As I have said, in the masculine sense his was a beautiful face. Smooth-shaven, every line was distinct, and it was cut as clear and sharp as a cameo; while sea and sun had tanned the naturally fair skin to a dark bronze which bespoke struggle and battle and added both to his savagery and his beauty. The lips were full, yet possessed of the firmness, almost harshness, which is characteristic of thin lips. The set of his mouth, his chin, his jaw, was likewise firm or harsh, with all the fierceness and indomitableness of the male - the nose also. It was the nose of a being born to conquer and command. It just hinted of the eagle beak. It might have been Grecian, it might have been Roman, only it was a shade too massive for the one, a shade too delicate for the other. And while the whole face was the incarnation of fierceness and strength, the primal melancholy from which he suffered seemed to greaten the lines of mouth and eye and brow, seemed to give a largeness and completeness which otherwise the face would have lacked.

And so I caught myself standing idly and studying him. I cannot say how greatly the man had come to interest me. Who was he? What was he? How had he happened to be? All powers seemed his, all potentialities - why, then, was he no more than the obscure master of a seal-hunting schooner with a reputation for frightful brutality amongst the men who hunted seals?

My curiosity burst from me in a flood of speech.

"Why is it that you have not done great things in this world? With the power that is yours you might have risen to any height. Unpossessed of conscience or moral instinct, you might have mastered the world, broken it to your hand. And yet here you are, at the top of your life, where diminishing and dying begin, living an obscure and sordid existence, hunting sea animals for the satisfaction of woman's vanity and love of decoration, revelling in a piggishness, to use your own words, which is anything and everything except splendid. Why, with all that wonderful strength, have you not done something? There was nothing to stop you, nothing that could stop you. What was wrong? Did you lack ambition? Did you fall under temptation? What was the matter? What was the matter?"

He had lifted his eyes to me at the commencement of my outburst, and followed me complacently until I had done and stood before him breathless and dismayed. He waited a moment, as though seeking where to begin, and then said:

"Hump, do you know the parable of the sower who went forth to sow? If you will remember, some of the seed fell upon stony places, where there was not much earth, and forthwith they sprung up because they had no deepness of earth. And when the sun was up they were scorched, and because they had no root they withered away. And some fell among thorns, and the thorns sprung up and choked them."

"Well?" I said.

"Well?" he queried, half petulantly. "It was not well. I was one of those seeds."

He dropped his head to the scale and resumed the copying. I finished my work and had opened the door to leave, when he spoke to me.

"Hump, if you will look on the west coast of the map of Norway you will see an indentation called Romsdal Fiord. I was born within a hundred miles of that stretch of water. But I was not born Norwegian. I am a Dane. My father and mother were Danes, and how they ever came to that bleak bight of land on the west coast I do not know. I never heard. Outside of that there is nothing mysterious. They were poor people and unlettered. They came of generations of poor unlettered people - peasants of the sea who sowed their sons on the waves as has been their custom since time began. There is no more to tell."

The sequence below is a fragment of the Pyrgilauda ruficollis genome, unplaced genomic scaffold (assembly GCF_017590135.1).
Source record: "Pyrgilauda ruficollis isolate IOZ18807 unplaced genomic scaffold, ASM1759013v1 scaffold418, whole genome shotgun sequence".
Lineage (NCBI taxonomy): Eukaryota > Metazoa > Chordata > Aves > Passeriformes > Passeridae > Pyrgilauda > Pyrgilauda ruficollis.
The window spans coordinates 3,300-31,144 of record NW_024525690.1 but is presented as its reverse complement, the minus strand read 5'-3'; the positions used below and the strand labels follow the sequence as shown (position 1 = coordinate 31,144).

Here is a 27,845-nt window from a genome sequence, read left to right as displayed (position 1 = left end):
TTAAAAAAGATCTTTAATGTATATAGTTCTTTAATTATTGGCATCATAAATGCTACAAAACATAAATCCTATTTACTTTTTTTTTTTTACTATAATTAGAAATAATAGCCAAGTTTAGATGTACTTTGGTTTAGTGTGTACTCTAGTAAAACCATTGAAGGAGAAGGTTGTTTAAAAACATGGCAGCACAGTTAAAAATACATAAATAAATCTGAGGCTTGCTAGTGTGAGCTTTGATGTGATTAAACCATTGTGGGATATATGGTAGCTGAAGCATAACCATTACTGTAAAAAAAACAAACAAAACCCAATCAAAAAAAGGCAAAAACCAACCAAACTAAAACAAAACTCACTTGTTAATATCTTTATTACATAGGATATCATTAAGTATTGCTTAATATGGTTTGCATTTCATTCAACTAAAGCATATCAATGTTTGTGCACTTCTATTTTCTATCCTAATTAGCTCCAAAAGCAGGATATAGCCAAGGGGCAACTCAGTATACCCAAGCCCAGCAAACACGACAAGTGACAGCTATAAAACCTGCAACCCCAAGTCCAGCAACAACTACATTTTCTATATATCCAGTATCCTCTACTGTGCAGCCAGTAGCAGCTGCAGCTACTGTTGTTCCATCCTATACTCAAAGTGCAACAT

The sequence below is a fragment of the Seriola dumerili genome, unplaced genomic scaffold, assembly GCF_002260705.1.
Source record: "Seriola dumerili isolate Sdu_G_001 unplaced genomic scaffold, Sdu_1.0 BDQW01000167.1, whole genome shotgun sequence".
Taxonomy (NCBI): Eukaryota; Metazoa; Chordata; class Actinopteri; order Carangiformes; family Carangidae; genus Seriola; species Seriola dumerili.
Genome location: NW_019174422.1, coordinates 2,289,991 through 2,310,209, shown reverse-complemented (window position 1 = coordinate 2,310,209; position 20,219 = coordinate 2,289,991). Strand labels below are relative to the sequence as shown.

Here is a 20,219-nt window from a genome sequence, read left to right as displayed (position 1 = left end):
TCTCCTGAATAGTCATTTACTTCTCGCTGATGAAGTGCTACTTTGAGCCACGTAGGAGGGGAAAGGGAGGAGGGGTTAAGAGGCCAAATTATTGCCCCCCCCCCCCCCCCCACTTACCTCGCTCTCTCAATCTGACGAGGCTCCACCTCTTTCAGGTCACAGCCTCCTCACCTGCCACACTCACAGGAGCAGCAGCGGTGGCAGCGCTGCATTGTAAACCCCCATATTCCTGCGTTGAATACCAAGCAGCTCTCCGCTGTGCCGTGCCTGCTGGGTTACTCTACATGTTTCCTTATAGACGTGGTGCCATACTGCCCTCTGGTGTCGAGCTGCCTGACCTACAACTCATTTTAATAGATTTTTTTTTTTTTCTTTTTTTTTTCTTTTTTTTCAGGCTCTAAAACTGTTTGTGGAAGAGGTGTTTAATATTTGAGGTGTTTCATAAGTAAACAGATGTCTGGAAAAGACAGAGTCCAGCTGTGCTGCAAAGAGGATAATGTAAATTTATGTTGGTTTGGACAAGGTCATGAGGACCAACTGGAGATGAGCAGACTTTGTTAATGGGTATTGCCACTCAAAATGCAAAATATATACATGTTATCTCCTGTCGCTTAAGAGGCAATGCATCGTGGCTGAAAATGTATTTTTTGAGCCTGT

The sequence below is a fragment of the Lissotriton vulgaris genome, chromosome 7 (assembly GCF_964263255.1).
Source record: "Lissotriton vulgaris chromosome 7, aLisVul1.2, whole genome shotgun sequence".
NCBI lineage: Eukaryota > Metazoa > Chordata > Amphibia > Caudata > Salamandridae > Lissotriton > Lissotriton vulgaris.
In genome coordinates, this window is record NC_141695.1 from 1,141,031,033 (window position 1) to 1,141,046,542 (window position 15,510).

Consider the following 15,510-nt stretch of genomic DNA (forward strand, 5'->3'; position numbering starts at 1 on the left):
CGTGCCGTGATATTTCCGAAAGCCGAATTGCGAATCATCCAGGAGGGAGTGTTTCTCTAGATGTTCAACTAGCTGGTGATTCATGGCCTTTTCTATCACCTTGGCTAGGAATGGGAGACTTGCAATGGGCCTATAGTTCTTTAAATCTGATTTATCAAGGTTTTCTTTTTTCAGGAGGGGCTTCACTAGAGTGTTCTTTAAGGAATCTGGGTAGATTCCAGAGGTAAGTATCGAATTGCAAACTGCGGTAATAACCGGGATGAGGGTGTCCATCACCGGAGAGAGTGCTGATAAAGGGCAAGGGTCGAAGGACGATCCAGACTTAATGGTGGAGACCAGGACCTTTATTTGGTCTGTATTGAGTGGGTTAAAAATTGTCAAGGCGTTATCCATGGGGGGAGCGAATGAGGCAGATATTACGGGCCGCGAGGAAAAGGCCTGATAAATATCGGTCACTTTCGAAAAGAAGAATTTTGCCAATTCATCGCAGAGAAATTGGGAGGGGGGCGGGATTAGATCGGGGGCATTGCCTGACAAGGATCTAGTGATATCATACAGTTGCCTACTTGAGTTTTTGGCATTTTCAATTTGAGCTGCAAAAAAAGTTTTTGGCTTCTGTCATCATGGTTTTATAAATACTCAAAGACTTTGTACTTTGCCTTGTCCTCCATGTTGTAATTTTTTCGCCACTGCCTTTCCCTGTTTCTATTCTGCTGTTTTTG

"But there is," I objected. "It is still obscure to me."

"What can I tell you?" he demanded, with a recrudescence of fierceness. "Of the meagreness of a child's life? of fish diet and coarse living? of going out with the boats from the time I could crawl? of my brothers, who went away one by one to the deep-sea farming and never came back? of myself, unable to read or write, cabin-boy at the mature age of ten on the coastwise, old-country ships? of the rough fare and rougher usage, where kicks and blows were bed and breakfast and took the place of speech, and fear and hatred and pain were my only soul-experiences? I do not care to remember. A madness comes up in my brain even now as I think of it. But there were coastwise skippers I would have returned and killed when a man's strength came to me, only the lines of my life were cast at the time in other places. I did return, not long ago, but unfortunately the skippers were dead, all but one, a mate in the old days, a skipper when I met him, and when I left him a cripple who would never walk again."

"But you who read Spencer and Darwin and have never seen the inside of a school, how did you learn to read and write?" I queried.

"In the English merchant service. Cabin-boy at twelve, ship's boy at fourteen, ordinary seamen at sixteen, able seaman at seventeen, and cock of the fo'c'sle, infinite ambition and infinite loneliness, receiving neither help nor sympathy, I did it all for myself - navigation, mathematics, science, literature, and what not. And of what use has it been? Master and owner of a ship at the top of my life, as you say, when I am beginning to diminish and die. Paltry, isn't it? And when the sun was up I was scorched, and because I had no root I withered away."

"But history tells of slaves who rose to the purple," I chided.

"And history tells of opportunities that came to the slaves who rose to the purple," he answered grimly. "No man makes opportunity. All the great men ever did was to know it when it came to them. The Corsican knew. I have dreamed as greatly as the Corsican. I should have known the opportunity, but it never came. The thorns sprung up and choked me. And, Hump, I can tell you that you know more about me than any living man, except my own brother."

"And what is he? And where is he?"

"Master of the steamship Macedonia, seal-hunter," was the answer. "We will meet him most probably on the Japan coast. Men call him 'Death' Larsen."

"Death Larsen!" I involuntarily cried. "Is he like you?"

"Hardly. He is a lump of an animal without any head. He has all my - my - "

"Brutishness," I suggested.

"Yes, - thank you for the word, - all my brutishness, but he can scarcely read or write."

"And he has never philosophized on life," I added.

"No," Wolf Larsen answered, with an indescribable air of sadness. "And he is all the happier for leaving life alone. He is too busy living it to think about it. My mistake was in ever opening the books."